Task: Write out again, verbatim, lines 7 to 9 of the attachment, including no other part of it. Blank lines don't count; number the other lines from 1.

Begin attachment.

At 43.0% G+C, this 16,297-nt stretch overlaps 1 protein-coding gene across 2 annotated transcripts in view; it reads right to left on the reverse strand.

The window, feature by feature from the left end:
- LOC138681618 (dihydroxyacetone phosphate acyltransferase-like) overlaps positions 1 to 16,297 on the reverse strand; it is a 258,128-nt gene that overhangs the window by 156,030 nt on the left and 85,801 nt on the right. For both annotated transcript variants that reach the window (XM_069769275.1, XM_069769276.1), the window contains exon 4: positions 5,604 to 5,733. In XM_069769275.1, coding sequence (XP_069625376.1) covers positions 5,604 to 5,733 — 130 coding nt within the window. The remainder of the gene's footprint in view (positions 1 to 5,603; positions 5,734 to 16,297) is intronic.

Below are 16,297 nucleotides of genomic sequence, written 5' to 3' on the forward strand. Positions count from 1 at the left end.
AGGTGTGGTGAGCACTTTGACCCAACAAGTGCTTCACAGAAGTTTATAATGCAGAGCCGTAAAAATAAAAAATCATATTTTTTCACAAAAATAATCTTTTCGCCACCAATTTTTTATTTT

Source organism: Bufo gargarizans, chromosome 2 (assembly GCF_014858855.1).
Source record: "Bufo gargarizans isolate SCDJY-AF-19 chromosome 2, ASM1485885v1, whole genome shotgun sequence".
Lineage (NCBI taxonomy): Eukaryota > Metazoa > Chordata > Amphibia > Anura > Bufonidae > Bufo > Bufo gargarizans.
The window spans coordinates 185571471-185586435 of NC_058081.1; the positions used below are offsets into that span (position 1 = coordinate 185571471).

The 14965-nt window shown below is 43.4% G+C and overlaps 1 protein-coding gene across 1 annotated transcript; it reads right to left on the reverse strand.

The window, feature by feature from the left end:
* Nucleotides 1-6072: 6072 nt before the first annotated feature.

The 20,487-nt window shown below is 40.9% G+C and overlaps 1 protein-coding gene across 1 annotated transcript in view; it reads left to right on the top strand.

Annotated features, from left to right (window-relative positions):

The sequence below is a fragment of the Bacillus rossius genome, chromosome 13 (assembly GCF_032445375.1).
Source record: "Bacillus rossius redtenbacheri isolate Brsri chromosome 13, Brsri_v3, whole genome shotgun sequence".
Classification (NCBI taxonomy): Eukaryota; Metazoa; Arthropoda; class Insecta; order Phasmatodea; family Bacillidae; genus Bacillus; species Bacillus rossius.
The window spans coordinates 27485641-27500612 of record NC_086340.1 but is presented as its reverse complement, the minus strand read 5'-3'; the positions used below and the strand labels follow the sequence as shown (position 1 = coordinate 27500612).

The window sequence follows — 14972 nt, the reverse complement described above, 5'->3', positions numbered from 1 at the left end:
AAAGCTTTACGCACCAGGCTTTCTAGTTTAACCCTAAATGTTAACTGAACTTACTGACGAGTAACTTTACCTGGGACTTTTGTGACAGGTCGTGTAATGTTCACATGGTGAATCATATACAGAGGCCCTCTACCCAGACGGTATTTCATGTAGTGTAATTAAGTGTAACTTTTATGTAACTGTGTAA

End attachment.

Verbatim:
Source record: "Bufo gargarizans isolate SCDJY-AF-19 chromosome 2, ASM1485885v1, whole genome shotgun sequence".
Lineage (NCBI taxonomy): Eukaryota > Metazoa > Chordata > Amphibia > Anura > Bufonidae > Bufo > Bufo gargarizans.
The window spans coordinates 185571471-185586435 of NC_058081.1; the positions used below are offsets into that span (position 1 = coordinate 185571471).